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Public Health Surveillance and Infectious Disease

Foodborne Illness (Food Poisoning)

What is Foodborne Illness?

Foodborne illness, also known as food poisoning, is caused by consuming contaminated food, beverages, or water and can be caused by a variety of bacteria, parasites, viruses and/or toxins. Many of these pathogens can be acquired through more than just food, beverages, or water. They may be acquired through person-to-person spread, animal contact, the environment, and recreational or drinking water.

Symptoms of Foodborne Illness

The incubation period (the time between exposure to the pathogen and onset of symptoms) may begin within hours after being exposed or may begin days later. Common symptoms of foodborne illness are:

  • Diarrhea
  • Vomiting
  • Nausea
  • Stomach cramps
  • Fever
  • Fatigue 

Reporting Foodborne Illness

Have you or someone you know gotten sick from something you ate from a Nebraska food establishment like a restaurant or grocery store?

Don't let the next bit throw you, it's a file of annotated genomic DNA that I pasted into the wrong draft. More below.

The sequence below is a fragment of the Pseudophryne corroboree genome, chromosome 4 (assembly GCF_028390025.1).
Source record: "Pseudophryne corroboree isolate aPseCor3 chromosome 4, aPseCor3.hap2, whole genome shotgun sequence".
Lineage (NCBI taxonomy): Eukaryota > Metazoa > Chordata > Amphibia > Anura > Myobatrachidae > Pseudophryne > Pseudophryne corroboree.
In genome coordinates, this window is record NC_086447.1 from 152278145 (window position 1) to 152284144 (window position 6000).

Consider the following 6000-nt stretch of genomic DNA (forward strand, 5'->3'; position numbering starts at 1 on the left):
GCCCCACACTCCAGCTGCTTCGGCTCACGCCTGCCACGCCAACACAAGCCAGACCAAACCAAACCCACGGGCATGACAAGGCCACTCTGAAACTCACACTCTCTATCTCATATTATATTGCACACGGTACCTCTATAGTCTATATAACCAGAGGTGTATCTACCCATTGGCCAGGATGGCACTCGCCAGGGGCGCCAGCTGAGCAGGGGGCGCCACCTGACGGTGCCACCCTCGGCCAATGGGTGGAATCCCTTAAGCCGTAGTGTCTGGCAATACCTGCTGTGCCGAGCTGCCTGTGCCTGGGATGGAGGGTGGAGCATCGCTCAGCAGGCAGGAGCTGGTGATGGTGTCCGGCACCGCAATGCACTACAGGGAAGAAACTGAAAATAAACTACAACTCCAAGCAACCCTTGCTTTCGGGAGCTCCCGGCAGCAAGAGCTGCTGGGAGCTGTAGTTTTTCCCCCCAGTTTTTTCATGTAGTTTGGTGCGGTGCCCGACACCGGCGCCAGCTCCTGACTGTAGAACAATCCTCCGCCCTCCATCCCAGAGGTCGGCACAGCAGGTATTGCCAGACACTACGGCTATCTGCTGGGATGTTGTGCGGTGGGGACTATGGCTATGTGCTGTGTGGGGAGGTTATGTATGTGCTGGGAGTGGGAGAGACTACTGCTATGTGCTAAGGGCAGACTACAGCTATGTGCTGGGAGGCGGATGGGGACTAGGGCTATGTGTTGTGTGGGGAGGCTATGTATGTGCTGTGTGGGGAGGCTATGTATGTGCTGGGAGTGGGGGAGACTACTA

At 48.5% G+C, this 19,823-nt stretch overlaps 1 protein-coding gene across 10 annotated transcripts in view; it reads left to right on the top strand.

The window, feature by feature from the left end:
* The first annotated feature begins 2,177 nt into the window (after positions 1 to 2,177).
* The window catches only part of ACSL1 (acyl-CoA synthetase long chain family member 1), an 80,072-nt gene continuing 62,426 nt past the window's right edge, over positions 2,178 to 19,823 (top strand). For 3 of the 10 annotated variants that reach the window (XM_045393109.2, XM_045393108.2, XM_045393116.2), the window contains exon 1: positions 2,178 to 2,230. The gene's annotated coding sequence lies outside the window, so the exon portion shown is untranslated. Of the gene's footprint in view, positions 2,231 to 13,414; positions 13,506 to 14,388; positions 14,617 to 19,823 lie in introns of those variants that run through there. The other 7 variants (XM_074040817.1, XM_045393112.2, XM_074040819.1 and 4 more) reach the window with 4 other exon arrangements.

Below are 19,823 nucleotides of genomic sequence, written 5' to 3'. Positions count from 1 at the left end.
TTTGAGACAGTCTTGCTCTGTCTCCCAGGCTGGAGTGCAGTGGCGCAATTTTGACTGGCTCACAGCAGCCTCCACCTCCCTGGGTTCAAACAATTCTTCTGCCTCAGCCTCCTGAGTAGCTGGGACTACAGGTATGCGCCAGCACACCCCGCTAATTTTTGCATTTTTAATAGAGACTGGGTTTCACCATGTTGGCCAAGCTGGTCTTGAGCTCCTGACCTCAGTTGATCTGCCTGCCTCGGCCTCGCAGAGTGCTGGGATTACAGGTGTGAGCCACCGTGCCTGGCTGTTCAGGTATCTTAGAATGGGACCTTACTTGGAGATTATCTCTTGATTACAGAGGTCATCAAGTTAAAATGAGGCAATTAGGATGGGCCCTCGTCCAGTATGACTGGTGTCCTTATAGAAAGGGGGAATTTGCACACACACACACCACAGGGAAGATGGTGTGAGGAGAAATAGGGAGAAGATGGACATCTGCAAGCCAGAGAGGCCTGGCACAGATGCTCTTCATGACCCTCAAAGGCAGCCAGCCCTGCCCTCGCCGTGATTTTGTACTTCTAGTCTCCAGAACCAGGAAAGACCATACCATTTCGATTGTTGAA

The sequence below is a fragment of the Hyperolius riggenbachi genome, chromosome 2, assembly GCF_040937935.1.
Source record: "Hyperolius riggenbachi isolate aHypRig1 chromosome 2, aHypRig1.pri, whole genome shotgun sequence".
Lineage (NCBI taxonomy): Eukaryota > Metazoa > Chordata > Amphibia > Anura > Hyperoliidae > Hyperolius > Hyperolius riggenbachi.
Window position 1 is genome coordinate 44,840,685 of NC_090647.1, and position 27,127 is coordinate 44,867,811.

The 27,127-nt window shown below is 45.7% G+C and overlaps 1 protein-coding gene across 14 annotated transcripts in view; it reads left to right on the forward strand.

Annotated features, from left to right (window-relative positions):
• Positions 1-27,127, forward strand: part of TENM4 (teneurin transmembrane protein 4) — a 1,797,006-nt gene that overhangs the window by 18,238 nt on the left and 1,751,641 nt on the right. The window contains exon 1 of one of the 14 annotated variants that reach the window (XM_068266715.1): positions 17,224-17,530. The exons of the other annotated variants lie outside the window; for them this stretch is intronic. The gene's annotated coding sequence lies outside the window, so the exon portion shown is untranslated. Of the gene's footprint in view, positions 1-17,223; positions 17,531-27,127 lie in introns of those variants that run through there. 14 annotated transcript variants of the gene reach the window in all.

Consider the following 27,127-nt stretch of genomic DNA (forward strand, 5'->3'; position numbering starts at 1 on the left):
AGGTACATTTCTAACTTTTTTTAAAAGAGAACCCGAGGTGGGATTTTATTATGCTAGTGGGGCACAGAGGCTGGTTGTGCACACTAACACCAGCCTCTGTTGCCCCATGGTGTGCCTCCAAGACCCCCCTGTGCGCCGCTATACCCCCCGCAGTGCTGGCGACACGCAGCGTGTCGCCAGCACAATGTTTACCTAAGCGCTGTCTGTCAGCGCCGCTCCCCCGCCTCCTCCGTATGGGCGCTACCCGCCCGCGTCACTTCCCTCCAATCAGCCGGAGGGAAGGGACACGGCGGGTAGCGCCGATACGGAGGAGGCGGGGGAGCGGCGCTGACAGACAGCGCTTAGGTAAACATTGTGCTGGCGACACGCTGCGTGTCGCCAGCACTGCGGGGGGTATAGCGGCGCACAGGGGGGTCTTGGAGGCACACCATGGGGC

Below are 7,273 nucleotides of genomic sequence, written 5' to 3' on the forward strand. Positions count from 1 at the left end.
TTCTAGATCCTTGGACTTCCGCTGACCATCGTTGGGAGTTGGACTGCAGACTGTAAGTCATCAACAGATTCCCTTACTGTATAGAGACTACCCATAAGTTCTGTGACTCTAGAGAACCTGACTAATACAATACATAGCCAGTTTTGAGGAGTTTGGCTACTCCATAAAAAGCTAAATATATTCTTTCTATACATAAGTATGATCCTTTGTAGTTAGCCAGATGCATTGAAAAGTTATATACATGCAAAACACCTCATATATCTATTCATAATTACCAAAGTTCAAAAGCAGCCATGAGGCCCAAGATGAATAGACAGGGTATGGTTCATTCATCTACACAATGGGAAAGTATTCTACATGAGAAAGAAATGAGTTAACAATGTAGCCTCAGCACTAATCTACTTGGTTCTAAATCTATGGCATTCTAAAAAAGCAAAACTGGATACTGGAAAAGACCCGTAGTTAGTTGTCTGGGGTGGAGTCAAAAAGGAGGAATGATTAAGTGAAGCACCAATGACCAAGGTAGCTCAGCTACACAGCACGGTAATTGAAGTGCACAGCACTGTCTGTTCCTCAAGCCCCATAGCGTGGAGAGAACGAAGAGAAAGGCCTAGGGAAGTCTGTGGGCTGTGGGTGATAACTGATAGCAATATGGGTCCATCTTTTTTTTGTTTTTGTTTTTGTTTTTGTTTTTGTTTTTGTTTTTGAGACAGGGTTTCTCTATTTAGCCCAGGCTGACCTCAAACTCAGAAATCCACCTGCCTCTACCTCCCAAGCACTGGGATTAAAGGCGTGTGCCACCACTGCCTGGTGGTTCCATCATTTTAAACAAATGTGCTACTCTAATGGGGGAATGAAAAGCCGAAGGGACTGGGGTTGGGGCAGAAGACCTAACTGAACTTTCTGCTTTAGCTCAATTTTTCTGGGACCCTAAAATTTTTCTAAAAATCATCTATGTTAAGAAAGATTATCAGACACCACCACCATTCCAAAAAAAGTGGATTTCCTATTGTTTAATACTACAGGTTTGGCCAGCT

​​Did you or someone you know recently attend an event, for example a wedding,​ concert, conference, or retirement party, where other people became ill?

When two or more people from different households get the same illness from the same contaminated food or drink, the event is called a foodborne outbreak.

Reporting illnesses to state and local health departments helps them identify potential outbreaks of foodborne disease.

​Public health officials investigate outbreaks to control them, so more people do not get sick and to learn how to prevent similar outbreaks from happening in the future.​​​

You can report a foodborne illness in two ways:

Food Safety/Sanitation Complaints

East Central District Health Department does NOT conduct grocery, restaurant, or other food establishment safety inspections.  If you have a food safety or sanitation complaint about a Nebraska grocery store or food establishment please visit the Nebraska Department of Agriculture's Food Safety and Consumer Protection page, or call (402) 471-3422.

Food Safety and You

Everyone is at risk of getting a foodborne illness. However, some people are at a greater risk of becoming seriously ill or even dying from a foodborne illness:

  • Infants
  • Young children
  • Pregnant women and their unborn babies
  • Older adults
  • People with chronic disease and/or weakened immune systems​

To learn more about food safety, including food storage and preparation, and to see the latest food recall alerts, please visit our Food Safety Resources page. Or visit the CDC's Foodborne Germs and Illnesses page.